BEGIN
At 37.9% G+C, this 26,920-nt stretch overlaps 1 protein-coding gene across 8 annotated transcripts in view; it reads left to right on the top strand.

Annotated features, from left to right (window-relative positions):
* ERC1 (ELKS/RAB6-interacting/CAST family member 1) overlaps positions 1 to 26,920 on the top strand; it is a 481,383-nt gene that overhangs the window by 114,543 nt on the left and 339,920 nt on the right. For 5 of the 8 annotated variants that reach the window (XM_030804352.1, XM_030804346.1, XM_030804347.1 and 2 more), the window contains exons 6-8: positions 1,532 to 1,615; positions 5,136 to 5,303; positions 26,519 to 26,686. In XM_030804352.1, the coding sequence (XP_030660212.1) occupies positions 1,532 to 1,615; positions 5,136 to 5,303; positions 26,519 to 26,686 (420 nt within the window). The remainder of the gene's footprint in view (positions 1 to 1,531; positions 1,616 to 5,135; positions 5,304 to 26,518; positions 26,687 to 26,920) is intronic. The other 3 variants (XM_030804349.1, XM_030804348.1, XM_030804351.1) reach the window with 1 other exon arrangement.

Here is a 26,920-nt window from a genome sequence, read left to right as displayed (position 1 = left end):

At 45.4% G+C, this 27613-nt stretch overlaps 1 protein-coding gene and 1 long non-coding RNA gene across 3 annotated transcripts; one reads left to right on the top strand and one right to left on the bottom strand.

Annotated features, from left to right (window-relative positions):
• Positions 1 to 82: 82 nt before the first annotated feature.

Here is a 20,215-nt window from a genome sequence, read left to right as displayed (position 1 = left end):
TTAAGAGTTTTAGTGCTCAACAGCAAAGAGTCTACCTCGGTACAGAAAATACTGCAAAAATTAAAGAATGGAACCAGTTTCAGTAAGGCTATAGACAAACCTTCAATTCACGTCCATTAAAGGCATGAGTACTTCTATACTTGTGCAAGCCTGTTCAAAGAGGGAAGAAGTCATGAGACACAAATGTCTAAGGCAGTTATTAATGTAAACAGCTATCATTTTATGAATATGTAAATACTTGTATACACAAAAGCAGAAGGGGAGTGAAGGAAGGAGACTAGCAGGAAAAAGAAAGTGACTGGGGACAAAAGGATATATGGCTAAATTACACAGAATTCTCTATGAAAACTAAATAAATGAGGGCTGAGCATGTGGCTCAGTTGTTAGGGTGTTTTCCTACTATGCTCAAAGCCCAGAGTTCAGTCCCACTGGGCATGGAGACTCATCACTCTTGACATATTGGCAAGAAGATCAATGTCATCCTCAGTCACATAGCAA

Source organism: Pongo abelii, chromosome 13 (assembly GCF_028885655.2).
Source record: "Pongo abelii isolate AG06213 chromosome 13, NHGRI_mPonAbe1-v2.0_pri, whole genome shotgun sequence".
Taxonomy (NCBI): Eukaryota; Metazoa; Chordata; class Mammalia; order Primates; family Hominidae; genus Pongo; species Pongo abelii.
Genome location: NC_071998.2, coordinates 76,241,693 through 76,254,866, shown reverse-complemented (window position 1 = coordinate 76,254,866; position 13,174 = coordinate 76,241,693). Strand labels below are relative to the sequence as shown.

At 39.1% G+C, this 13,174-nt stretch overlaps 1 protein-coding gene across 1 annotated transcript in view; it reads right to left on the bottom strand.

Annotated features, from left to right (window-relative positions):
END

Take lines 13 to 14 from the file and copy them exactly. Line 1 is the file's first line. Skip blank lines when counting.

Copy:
Genome location: NC_071998.2, coordinates 76,241,693 through 76,254,866, shown reverse-complemented (window position 1 = coordinate 76,254,866; position 13,174 = coordinate 76,241,693). Strand labels below are relative to the sequence as shown.

At 39.1% G+C, this 13,174-nt stretch overlaps 1 protein-coding gene across 1 annotated transcript in view; it reads right to left on the bottom strand.